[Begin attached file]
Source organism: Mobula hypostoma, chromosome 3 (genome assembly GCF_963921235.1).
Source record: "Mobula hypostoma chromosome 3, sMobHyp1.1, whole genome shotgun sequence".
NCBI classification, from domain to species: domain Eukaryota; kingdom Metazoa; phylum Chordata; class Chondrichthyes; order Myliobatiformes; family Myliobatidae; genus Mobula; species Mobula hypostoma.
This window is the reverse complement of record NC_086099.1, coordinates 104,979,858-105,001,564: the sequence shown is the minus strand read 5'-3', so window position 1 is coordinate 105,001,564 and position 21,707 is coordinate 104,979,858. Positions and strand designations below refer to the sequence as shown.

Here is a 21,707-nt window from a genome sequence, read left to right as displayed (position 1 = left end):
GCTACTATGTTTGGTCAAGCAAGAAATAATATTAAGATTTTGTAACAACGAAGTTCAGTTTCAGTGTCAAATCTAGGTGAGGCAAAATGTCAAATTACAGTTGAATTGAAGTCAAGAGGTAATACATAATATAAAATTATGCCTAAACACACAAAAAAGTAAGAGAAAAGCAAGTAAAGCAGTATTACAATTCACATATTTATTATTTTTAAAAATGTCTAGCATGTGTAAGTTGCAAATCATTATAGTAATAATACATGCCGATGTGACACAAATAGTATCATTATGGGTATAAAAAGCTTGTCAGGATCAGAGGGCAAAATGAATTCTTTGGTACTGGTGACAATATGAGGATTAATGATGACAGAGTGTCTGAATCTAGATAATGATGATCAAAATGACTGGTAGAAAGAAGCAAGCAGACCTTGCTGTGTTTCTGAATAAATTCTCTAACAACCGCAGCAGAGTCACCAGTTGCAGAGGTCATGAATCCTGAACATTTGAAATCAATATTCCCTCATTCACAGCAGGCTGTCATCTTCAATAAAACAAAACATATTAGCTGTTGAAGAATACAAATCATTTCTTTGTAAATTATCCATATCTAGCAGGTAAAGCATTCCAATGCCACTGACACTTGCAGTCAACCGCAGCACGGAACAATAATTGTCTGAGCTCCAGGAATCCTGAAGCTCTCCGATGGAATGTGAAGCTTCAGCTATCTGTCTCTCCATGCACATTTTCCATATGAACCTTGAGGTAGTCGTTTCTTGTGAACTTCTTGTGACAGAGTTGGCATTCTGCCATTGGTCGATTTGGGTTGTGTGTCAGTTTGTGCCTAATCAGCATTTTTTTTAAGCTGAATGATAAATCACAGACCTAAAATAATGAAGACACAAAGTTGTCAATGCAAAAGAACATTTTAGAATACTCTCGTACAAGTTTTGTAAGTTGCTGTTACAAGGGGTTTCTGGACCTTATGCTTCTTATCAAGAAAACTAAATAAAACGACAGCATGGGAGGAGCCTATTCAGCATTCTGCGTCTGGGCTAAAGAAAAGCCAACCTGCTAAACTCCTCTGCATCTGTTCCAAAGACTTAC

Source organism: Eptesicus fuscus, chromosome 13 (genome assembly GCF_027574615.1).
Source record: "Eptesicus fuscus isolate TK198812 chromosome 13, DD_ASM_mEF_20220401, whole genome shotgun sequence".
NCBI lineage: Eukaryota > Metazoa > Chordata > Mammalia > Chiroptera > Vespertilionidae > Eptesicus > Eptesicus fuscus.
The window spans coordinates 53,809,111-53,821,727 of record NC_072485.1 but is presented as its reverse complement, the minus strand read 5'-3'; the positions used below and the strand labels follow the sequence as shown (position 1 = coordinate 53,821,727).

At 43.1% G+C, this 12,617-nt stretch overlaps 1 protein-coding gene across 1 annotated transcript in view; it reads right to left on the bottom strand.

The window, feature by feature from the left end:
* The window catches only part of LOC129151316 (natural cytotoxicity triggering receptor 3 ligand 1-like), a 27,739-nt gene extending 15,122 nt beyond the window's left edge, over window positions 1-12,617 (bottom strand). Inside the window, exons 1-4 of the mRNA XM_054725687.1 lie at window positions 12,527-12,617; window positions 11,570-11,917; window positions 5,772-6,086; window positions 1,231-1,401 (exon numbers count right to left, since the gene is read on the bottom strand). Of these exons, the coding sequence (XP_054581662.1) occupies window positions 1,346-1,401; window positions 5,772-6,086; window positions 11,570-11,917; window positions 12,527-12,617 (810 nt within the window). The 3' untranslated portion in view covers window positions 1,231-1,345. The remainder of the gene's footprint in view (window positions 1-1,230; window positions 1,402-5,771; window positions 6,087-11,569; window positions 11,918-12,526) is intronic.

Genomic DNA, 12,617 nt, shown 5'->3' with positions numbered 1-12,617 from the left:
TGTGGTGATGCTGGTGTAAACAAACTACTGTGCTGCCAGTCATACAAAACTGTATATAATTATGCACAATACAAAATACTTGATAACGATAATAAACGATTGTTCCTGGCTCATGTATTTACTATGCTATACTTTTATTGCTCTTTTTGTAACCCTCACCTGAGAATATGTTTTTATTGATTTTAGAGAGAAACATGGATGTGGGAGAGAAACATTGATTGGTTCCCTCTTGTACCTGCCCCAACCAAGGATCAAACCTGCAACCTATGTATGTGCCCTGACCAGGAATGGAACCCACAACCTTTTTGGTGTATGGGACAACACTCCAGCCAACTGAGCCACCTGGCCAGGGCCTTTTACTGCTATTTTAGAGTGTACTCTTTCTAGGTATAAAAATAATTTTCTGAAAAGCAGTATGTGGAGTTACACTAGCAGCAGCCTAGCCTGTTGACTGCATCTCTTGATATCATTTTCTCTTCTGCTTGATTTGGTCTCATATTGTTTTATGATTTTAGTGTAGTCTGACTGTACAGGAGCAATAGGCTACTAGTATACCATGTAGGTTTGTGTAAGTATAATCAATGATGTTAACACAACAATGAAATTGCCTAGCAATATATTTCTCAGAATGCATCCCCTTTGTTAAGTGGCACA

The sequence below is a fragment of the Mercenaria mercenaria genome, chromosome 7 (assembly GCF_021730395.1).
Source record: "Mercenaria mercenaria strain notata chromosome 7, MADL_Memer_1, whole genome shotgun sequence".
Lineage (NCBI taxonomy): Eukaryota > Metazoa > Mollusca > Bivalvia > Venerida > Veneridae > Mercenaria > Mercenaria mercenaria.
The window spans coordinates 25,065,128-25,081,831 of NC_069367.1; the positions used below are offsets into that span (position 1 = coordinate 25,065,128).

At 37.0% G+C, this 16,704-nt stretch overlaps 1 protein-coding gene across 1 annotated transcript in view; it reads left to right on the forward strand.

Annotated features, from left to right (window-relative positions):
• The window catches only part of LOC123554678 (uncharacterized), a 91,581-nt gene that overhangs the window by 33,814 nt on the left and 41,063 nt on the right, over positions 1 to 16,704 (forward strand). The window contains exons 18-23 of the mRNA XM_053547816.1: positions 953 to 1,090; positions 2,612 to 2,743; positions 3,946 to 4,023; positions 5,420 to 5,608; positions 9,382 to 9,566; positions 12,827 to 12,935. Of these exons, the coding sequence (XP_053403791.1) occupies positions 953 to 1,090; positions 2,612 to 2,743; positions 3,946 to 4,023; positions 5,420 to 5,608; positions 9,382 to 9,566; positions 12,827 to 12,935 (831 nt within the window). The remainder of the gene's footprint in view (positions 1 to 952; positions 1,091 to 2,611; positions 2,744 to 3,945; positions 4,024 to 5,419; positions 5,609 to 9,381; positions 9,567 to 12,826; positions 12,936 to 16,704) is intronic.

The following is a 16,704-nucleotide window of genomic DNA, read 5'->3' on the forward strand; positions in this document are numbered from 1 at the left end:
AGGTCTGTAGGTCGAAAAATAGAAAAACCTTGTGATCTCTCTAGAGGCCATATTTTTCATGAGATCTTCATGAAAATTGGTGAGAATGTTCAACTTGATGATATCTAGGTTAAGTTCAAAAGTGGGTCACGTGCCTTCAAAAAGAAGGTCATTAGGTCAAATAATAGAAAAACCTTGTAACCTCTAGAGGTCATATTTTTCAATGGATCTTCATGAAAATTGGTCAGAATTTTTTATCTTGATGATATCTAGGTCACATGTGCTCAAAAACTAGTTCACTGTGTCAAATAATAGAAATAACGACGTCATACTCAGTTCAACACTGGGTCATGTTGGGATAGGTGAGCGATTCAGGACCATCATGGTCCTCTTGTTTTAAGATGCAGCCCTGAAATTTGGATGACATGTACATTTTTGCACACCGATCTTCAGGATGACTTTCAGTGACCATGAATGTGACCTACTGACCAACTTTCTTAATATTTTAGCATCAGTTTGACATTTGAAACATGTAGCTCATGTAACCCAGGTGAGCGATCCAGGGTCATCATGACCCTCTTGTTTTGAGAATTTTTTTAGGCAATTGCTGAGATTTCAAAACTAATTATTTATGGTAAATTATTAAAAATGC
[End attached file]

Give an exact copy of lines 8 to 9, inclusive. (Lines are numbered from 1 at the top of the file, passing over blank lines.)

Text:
Source record: "Eptesicus fuscus isolate TK198812 chromosome 13, DD_ASM_mEF_20220401, whole genome shotgun sequence".
NCBI lineage: Eukaryota > Metazoa > Chordata > Mammalia > Chiroptera > Vespertilionidae > Eptesicus > Eptesicus fuscus.